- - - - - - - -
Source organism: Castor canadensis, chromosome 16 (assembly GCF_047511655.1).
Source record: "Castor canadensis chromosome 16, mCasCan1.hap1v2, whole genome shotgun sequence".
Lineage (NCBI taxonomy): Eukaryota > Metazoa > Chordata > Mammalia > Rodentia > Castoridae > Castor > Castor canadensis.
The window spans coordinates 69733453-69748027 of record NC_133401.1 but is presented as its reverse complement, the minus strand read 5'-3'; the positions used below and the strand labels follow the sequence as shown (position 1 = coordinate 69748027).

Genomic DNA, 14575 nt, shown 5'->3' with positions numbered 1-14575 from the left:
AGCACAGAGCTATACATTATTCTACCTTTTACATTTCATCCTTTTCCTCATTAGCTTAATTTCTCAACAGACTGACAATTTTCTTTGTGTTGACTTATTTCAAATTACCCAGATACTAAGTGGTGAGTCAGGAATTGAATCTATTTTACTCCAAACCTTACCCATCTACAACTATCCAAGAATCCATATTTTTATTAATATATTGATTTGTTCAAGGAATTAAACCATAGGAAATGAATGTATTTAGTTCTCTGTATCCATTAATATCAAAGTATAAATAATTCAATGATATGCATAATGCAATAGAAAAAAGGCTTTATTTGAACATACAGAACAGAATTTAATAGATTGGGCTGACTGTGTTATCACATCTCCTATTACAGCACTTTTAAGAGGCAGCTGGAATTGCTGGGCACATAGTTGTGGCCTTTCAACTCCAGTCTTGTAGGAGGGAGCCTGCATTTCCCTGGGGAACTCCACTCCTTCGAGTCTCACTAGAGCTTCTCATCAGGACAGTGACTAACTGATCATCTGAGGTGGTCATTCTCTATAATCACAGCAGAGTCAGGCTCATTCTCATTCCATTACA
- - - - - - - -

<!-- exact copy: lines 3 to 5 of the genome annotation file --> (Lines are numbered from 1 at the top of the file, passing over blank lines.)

Lineage (NCBI taxonomy): Eukaryota > Metazoa > Chordata > Mammalia > Rodentia > Castoridae > Castor > Castor canadensis.
The window spans coordinates 69733453-69748027 of record NC_133401.1 but is presented as its reverse complement, the minus strand read 5'-3'; the positions used below and the strand labels follow the sequence as shown (position 1 = coordinate 69748027).

Genomic DNA, 14575 nt, shown 5'->3' with positions numbered 1-14575 from the left: